#Efsa4Bees

Parasites, pathogens and pesticides: making sense of multiple stressors

Latest posts

26.09.16
And now… into the field!
In previous posts, my colleagues have described the first phase of the activity of the MUST-B...
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14.09.16
Tracking toxicity
Wild bees and managed honeybees are important pollinators in agricultural and natural ecosystems...
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23.08.16
Modellers wanted
Today we launch a call for tenders to develop the model designed by the MUST-B working group for...
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Latest News

Bee Stressors

Biological stressors
Chemical stressors
  • Insecticides, including pyrethroids and systemic neonicotinoids such as imidacloprid, thiamethoxam and clothianidin. Insects can be poisoned by spray, dust and through consumption of pollen and nectar.
  • Fungicides such as chlorothalonil, which is used widely in the US on peanuts, potatoes, tomatoes and other crops.
  • Antibiotics including oxytetracycline, which are used to combat diseases such as American Foulbrood.
  • Industrial pollutants can also have effects on the behaviour and health of bees. For example, manganese – a heavy metal commonly used in the production of steel and batteries – can accumulate in the nectar of plants where it is consumed by bees. One study suggests that manganese consumption has a negative impact on bees’ foraging abilities.
Environmental pressure
  • Changes in agricultural methods – particularly the prevalence of monocultures, the practice of growing genetically similar, or identical, plants over a large area, year after year – have destroyed bees’ habitats and floral diversity, thus reducing the food supply.
  • Beekeeping practices such as long-distance transporting for seasonal pollination. 
  • Climate change is also affecting the availability of food and suitable habitats. Global warming is thought to be reducing the range of some species, and extreme events and seasons may be contributing to high mortality rates in hives.
Biological stressors
MORE
Chemical stressors
  • Insecticides, including pyrethroids and systemic neonicotinoids such as imidacloprid, thiamethoxam and clothianidin. Insects can be poisoned by spray, dust and through consumption of pollen and nectar.
  • Fungicides such as chlorothalonil, which is used widely in the US on peanuts, potatoes, tomatoes and other crops.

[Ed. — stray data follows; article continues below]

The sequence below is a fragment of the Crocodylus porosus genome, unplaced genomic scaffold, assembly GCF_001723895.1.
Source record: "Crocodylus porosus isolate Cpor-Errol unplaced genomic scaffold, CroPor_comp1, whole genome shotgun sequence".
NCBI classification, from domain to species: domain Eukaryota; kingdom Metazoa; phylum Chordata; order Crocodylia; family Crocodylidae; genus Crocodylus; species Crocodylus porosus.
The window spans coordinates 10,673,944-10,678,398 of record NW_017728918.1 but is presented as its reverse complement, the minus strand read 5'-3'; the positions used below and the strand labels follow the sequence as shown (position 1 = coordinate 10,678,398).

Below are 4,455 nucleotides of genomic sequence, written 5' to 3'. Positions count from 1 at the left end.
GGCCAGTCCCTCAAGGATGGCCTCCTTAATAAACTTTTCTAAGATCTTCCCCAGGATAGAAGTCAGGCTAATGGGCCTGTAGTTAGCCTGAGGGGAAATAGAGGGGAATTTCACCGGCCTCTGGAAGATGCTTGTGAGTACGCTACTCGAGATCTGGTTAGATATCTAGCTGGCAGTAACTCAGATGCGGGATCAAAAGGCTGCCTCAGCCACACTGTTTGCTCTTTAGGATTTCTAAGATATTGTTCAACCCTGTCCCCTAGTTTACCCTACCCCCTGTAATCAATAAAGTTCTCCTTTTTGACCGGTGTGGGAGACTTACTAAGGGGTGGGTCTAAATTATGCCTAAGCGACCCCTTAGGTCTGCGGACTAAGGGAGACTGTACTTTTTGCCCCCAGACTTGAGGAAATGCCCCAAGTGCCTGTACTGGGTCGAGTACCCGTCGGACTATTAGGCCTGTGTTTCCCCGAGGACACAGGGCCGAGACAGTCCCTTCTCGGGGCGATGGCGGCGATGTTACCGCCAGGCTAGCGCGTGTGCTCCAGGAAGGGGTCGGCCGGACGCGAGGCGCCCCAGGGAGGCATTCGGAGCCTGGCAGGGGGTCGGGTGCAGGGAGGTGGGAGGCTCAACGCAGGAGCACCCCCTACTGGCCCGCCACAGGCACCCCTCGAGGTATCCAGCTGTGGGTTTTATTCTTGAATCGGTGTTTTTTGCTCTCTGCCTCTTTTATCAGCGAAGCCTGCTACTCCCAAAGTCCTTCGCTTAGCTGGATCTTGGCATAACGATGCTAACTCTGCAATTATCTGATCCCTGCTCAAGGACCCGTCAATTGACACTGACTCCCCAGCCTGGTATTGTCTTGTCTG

• Antibiotics including oxytetracycline, which are used to combat diseases such as American Foulbrood.
  • Industrial pollutants can also have effects on the behaviour and health of bees. For example, manganese – a heavy metal commonly used in the production of steel and batteries – can accumulate in the nectar of plants where it is consumed by bees. One study suggests that manganese consumption has a negative impact on bees’ foraging abilities.
MORE
Environmental pressure
  • Changes in agricultural methods – particularly the prevalence of monocultures, the practice of growing genetically similar, or identical, plants over a large area, year after year – have destroyed bees’ habitats and floral diversity, thus reducing the food supply.
  • Beekeeping practices such as long-distance transporting for seasonal pollination. 
  • Climate change is also affecting the availability of food and suitable habitats. Global warming is thought to be reducing the range of some species, and extreme events and seasons may be contributing to high mortality rates in hives.
MORE

Bees in decline

About the MUST-B Project

The way that biological and chemical stressors and environmental factors interact to affect bees and contribute to population decline is still not well understood. The mechanisms are complex and the potential number of different combinations and interactions is hard to estimate. It is a scientific puzzle.

EFSA has set itself the task of trying to understand how some of the pieces of the puzzle fit together. With every new insight and connection we hope to improve our understanding the complex issue of bee decline.

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